Big Show rising

COLUMBIA, S.C. – The “Big Show” has put himself in position for a big prize.

Terry Scroggins, known by bass fishing fans and his Elite Series competitors as Big Show, took the lead Saturday in the Toyota Tundra Bassmaster Angler of the Year race. Scroggins weighed just under 11 pounds on Day Three to finish 25th in the Evan Williams Bourbon Carolina Clash on Lake Murray.

But on his ascent of the Angler of the Year ladder, Scroggins got a big push from Alton Jones and Steve Kennedy, who were first and second, respectively, coming into this week’s tournament in South Carolina.

Jones struggled the first day here and sat in 88th place, losing his grip on the TTBAOY top spot. Kennedy took over from Jones but caught only two fish on Day Two, paving the way for Scroggins to move to the top of the standings.

When asked about taking the angler of the year lead, Scroggins had little to say.

“We’ll see,” said Scroggins, who has 1,490 AOY points. “There’s still a lot of fishing left.”

As an example of how quickly things can change in the standings, consider that Jones, who stayed in 88th place after the second day of this event, slipped to third in the AOY standings after Day One but actually moved up a spot to second with 1,471 points.

Kevin VanDam, who owns six AOY crowns, is tied with Jones. Edwin Evers, who made the Top 12 and will fish Sunday, is fourth with 1,433 but can’t catch Scroggins regardless of how he finishes in the Carolina Clash.

Still, some heavy hitters are lurking behind Scroggins. And all you have to do is look at what happened to Jones and Kennedy to understand the lead can be fleeting.

“You’ve got to be consistent,” Scroggins said. “Alton was a hundred points ahead of everyone, and then he comes in here and stumbles. It can happen. You have to be consistent and stay in the top 25. If I maintain top 15 or 20, I’ll be happy.”

With two events remaining – the Arkansas River out of Little Rock, Ark., and Lake Wheeler out of Decatur, Ala. – Scroggins has mixed emotions about his chances.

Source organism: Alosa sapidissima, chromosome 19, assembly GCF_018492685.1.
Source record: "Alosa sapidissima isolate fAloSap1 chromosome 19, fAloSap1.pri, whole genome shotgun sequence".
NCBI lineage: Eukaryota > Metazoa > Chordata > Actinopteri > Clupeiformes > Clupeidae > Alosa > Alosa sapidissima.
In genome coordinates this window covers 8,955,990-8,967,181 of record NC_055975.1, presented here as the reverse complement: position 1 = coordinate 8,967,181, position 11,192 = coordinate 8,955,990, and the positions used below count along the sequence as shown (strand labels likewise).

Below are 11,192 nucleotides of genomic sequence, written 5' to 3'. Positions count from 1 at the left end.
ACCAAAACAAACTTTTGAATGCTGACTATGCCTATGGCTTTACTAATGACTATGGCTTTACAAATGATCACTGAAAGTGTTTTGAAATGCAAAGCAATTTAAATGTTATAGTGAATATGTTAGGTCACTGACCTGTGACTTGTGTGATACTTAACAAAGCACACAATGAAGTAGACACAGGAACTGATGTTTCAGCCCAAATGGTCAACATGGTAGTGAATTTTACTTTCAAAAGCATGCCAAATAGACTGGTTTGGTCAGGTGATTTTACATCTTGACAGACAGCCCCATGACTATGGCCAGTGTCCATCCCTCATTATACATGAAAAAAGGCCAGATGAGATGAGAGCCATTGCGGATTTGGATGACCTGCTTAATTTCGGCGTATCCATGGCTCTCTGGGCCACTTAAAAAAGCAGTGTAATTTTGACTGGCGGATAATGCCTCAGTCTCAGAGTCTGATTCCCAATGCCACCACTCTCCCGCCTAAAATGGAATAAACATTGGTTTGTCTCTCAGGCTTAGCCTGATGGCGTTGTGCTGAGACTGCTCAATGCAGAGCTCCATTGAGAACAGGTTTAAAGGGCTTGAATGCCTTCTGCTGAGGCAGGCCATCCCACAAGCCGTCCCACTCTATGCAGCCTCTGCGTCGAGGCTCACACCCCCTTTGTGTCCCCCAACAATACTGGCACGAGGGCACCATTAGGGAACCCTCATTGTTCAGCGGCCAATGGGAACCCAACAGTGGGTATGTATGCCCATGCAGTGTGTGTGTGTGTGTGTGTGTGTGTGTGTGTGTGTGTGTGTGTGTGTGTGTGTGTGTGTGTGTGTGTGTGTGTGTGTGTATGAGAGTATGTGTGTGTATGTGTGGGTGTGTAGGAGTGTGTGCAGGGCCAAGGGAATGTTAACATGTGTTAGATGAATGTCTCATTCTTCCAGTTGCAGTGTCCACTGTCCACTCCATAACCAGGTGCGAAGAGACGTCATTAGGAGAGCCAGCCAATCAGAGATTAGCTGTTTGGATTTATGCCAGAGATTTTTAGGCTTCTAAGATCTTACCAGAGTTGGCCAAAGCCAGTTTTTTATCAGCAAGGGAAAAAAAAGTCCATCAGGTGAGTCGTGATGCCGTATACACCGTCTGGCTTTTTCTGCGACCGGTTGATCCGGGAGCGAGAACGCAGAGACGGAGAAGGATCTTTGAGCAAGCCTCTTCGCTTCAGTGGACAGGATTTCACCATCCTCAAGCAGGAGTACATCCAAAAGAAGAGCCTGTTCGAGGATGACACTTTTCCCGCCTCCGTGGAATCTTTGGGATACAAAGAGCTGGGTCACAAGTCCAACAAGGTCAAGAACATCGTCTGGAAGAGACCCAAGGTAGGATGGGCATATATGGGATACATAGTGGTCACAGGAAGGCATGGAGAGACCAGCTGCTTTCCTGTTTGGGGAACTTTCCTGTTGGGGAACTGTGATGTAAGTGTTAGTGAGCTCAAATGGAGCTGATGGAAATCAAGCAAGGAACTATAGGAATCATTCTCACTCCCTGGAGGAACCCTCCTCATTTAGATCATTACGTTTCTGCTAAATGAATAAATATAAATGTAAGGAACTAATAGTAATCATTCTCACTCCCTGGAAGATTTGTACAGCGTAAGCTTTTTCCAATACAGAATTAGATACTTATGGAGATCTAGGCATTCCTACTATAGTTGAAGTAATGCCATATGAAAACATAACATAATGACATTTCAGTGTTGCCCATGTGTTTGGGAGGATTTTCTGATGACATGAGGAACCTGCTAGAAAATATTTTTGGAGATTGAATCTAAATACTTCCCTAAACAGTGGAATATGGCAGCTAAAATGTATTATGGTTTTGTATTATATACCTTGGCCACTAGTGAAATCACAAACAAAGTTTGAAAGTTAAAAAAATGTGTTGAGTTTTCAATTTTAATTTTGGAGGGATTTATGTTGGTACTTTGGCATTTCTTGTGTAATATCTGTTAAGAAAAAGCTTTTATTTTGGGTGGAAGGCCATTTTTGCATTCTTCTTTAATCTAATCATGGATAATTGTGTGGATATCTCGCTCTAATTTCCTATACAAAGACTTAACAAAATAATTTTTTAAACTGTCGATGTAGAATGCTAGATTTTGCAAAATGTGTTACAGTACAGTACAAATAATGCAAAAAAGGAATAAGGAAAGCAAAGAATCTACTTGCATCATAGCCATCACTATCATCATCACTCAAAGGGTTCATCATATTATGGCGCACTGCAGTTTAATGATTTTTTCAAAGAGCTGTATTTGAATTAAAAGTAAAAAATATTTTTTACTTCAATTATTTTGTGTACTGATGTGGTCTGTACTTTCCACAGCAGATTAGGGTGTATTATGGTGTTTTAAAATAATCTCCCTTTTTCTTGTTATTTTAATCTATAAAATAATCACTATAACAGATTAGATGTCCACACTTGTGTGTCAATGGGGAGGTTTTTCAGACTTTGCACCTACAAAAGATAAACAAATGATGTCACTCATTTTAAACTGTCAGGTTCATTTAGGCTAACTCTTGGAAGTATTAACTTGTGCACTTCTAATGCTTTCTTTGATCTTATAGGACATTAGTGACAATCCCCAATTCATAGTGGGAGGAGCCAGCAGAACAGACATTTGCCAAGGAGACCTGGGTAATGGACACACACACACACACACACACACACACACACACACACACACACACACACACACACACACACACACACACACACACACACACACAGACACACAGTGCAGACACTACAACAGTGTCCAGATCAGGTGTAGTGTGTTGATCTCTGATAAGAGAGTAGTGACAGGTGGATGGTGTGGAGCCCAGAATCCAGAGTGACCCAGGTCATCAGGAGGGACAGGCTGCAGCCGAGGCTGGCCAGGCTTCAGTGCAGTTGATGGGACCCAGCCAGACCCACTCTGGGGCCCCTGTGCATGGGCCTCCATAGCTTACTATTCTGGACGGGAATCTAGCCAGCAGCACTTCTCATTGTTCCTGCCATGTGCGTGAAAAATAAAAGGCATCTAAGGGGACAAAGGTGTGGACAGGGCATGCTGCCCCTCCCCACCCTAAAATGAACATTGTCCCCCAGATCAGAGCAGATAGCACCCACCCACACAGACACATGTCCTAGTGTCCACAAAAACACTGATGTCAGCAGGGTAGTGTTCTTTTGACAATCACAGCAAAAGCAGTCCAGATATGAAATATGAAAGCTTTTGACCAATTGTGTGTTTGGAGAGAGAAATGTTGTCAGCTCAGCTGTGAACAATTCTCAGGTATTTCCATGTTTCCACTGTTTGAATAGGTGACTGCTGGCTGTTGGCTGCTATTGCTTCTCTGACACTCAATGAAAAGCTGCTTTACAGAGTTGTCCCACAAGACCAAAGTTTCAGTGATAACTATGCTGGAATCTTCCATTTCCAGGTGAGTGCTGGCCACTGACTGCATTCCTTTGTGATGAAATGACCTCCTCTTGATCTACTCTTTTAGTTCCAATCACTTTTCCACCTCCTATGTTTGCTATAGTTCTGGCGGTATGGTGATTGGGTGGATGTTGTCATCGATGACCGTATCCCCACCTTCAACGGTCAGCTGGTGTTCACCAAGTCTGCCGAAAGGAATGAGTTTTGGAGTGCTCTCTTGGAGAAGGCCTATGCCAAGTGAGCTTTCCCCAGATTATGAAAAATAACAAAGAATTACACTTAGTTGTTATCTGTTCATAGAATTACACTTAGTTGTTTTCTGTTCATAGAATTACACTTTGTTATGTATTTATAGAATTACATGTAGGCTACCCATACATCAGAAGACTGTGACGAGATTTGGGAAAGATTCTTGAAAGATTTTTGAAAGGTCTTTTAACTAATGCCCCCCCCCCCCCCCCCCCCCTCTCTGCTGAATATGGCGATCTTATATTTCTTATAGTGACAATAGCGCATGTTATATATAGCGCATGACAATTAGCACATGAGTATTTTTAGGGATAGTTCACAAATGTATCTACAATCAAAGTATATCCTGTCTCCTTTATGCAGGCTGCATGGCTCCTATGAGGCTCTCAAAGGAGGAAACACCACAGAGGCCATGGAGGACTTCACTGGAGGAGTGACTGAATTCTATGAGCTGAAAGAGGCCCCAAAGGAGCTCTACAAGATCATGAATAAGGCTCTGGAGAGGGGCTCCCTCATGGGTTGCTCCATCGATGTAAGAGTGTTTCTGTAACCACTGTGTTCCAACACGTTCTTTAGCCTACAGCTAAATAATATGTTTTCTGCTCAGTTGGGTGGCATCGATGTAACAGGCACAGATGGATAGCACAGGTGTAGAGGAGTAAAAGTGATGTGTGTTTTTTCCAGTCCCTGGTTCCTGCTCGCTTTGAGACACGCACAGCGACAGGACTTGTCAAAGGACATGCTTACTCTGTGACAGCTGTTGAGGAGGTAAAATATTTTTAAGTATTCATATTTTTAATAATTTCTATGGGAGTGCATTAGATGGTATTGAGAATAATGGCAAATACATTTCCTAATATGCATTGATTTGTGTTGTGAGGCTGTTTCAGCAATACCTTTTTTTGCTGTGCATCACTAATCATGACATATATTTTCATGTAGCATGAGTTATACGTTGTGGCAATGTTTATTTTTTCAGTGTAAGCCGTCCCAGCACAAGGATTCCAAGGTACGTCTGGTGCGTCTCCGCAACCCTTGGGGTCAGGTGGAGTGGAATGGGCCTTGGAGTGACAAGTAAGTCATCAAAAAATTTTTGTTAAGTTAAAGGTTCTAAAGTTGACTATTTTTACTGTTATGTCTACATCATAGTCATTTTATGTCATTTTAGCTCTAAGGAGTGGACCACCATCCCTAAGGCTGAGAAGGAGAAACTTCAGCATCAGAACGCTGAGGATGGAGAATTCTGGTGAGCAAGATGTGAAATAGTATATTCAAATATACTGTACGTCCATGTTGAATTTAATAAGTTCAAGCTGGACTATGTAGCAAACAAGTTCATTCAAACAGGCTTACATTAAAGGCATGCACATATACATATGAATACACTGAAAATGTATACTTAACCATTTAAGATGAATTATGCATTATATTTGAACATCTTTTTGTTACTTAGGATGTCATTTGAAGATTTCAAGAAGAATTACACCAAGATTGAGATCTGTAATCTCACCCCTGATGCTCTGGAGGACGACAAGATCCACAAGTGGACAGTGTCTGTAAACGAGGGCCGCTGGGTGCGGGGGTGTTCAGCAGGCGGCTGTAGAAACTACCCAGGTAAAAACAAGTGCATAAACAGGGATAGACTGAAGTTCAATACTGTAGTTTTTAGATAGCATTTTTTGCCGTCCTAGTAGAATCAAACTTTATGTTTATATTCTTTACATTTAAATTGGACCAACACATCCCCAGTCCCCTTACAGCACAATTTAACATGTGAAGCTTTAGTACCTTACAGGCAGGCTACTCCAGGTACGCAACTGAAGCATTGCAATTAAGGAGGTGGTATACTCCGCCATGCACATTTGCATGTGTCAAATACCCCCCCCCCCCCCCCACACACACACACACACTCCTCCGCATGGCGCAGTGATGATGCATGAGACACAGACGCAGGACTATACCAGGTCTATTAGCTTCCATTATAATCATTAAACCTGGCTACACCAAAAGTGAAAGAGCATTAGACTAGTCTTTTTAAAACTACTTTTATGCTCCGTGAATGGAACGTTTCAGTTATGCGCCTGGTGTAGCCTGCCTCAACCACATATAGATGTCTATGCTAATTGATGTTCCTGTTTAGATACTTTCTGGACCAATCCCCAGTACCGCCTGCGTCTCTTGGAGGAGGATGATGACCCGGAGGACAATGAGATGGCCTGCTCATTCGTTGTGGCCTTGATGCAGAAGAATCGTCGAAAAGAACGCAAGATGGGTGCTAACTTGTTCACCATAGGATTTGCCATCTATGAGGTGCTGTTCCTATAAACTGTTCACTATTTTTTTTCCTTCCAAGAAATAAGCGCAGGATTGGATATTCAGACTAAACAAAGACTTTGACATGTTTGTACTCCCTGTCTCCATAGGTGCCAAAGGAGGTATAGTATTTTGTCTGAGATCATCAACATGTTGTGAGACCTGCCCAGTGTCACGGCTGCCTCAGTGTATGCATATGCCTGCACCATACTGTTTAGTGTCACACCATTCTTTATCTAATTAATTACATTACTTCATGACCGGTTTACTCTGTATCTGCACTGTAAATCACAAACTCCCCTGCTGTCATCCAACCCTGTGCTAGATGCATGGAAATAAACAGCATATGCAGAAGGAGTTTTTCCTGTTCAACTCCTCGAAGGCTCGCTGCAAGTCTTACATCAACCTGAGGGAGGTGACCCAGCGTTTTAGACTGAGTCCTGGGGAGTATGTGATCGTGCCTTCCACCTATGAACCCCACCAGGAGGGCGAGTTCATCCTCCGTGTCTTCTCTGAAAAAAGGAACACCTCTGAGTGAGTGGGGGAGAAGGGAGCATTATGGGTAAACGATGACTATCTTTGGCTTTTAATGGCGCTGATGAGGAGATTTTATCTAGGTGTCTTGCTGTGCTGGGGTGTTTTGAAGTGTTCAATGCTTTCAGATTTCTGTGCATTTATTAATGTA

“I feel like I know my way around Wheeler,” he said, “but the Arkansas River is a different story.”

Scroggins has two top-five finishes on Wheeler since 2008, a fifth in one of the 2009 Southern Opens and a third in the 2008 Elite Series stop there.

“I like Wheeler,” he said. “I’ve got a lot of history there. If it’s close going into that one, I think I can make it interesting.”

But Scroggins isn’t nearly as confident about his chances in Arkansas. Although he’s a good river fisherman, having spent countless hours on Florida’s St. John’s River, Scroggins says you can’t compare it to the Arkansas River.

“(The Arkansas River) is totally different,” Scroggins said. “It’s not tidal. It’s controlled by lock and dams.”

Although he didn’t practice on the Arkansas River before it went off limits to anglers, Scroggins doesn’t think that will hurt his chances there.

“I didn’t pre-practice there, and I know a lot of the guys did,” he said. “But now that they’ve had that flood, it’s got to be different. It’s gonna be all new there; I kind of like that.”

Still, he isn’t exactly celebrating the location, either.

“I’m not looking forward to that tournament,” Scroggins said. “I like to go offshore and find something and catch them. It’s going to be a deal where you just go down the bank and catch fish. And I don’t really like those kind of tournaments. I’ve only been on it one time. I don’t have any history there.

“I’ll fly in there by the seat of my pants and see what happens. I can’t worry too much about it or try to figure something out before I get there. When I do that, I screw up.”

Nor will Scroggins think much about winning the AOY title.

“You’ve got 100 of the best guys in the world out here,” he said. “You can’t think about it. You have to fish for one fish at a time. If it happens, it happens.”